Tell us about your research around kids’ health and nutrition and what drives you.
I have traveled across the country, not only gathering data for research, but also listening to families talk about their challenges, hopes, and dreams for their kids. My career has been spent developing and applying evidence-based nutrition and physical activity strategies to promote child health and prevent the development of obesity and risk factors for chronic disease. I focus my research on communities with historical and structural disadvantages and apply a systems approach that brings key sectors together—educational, food, political, and health care—to coordinate, synergize, and build ambitious approaches for improvement, using the latest evidence. Our research has shown that these community strategies have a significantly positive impact on childhood health. Providing access to healthy and affordable food, quality health care, nutritious school meals, and community leadership that prioritizes children’s health equity are essential factors in raising a healthier generation. I am motivated by the fact that we have strong evidence when it comes to raising healthy kids and driven to implement and scale what works while continuously iterating and learning more as the world rapidly changes around us.
What are some of the key opportunities and challenges that you’ve found through your work that impact families’ abilities to raise healthy kids?
All kids deserve to live a healthy life, yet longstanding and entrenched societal problems like poverty and racism have caused structural inequities that hinder access to nutritious food and safe places for physical activity and play. But there are things we can do to change these structures for the better. Engaging with local communities through activism, advocacy, voting, and joining forces with groups that fight for equity can help us make a significant impact on policy, systems, and environmental change throughout the country. These combined efforts can lead to expansion of nutrition security programs, economic development in under-resourced communities, and more grocery stores, farmers markets, community gardens, walking/biking paths, sidewalks, and safe, accessible outdoor spaces which make it easier for all families to practice healthy habits.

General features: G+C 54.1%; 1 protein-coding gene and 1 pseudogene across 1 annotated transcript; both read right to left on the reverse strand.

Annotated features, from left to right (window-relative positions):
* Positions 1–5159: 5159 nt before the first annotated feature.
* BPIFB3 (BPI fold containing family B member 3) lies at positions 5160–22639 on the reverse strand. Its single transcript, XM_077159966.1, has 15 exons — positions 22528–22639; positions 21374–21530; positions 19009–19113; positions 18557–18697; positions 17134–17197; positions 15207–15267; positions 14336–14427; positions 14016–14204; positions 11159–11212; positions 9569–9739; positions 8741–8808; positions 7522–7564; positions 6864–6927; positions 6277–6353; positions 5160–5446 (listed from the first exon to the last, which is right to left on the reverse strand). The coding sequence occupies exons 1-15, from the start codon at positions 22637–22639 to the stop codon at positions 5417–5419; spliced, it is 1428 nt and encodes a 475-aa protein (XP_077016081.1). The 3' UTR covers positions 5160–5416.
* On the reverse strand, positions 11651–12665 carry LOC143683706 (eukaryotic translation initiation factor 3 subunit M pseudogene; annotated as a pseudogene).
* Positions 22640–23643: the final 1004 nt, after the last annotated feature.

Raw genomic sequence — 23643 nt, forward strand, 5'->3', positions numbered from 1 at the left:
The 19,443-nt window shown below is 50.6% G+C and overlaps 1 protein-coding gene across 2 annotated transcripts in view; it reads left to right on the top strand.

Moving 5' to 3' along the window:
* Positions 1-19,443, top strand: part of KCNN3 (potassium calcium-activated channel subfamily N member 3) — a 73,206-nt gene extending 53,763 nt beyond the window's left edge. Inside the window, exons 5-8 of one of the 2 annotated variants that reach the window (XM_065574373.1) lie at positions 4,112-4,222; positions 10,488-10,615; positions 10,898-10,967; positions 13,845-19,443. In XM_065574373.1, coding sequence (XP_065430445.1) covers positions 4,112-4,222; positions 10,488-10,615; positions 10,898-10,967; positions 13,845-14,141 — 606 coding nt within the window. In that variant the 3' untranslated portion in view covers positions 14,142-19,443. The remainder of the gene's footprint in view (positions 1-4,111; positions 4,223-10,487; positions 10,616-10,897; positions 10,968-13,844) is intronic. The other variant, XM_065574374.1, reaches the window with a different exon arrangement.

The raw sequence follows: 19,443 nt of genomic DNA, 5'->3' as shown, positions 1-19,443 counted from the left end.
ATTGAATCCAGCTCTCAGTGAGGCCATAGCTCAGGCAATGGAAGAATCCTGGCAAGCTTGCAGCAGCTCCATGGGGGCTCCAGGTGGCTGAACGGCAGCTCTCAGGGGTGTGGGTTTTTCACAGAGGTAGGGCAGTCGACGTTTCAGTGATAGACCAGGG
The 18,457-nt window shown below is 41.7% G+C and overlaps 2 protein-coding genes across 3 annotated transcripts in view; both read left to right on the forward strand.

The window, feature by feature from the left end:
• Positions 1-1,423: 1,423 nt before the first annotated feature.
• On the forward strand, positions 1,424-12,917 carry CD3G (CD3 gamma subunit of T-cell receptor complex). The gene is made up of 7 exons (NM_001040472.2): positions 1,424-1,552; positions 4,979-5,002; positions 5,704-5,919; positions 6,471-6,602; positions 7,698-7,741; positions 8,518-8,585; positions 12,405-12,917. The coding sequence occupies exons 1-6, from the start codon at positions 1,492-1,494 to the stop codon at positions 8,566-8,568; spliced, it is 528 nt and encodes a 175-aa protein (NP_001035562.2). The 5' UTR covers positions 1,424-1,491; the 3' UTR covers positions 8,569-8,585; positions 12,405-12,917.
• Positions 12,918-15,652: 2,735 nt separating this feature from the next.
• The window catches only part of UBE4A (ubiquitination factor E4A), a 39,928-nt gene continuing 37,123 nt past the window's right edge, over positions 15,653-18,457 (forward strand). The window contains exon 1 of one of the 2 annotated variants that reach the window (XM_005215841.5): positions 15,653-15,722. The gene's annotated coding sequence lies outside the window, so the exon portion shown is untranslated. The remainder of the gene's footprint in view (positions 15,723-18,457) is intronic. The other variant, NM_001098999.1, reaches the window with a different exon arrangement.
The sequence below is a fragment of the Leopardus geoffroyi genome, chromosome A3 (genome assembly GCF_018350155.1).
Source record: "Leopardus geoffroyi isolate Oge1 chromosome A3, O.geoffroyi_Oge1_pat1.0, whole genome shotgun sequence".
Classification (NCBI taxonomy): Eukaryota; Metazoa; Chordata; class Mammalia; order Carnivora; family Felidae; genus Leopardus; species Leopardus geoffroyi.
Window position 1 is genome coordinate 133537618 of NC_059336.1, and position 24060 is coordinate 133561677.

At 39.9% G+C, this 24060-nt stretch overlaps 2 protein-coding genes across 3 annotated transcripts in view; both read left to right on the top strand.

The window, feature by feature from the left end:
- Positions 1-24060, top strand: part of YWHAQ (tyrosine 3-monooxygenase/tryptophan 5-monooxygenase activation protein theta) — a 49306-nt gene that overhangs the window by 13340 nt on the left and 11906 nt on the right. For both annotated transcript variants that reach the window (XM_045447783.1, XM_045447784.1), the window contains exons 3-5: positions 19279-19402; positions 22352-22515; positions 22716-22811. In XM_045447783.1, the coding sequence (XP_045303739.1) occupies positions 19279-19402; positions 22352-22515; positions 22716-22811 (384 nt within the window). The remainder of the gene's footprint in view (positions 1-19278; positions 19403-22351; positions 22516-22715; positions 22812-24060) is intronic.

How did you approach health and wellness as you were raising your own kids?
I always tried to model a healthy lifestyle for my kids through my own choices and behaviors – eating healthy, practicing yoga and meditation, taking long walks with friends, and hiking and biking. It wasn’t always easy, and as a working mom I had stretches of time that took me away from tending to my own health. Like most parents, I was hard on myself when I got off-track, but with help from support systems, I was able to continue moving forward. Through it all I was committed to teaching my kids the skills they would need to practice a healthy lifestyle like shopping and cooking together using lots of whole grains, fruits, vegetables, and proteins. We visited local farms that introduced us to a wide variety of produce and prioritized physical activity as a family through hiking and other outdoor activities. When my kids were younger and involved in organized sports, I supported them through coaching, practicing with them, and supporting their successes and failures.
Thank you so much to Chris for sharing her insights with us. We’re excited to keep collaborating with her as a member of our Kitchen Cabinet. For more on Chris, read about her work and research through Tufts University, and stay tuned for more right here on Nothing to Sugarcoat.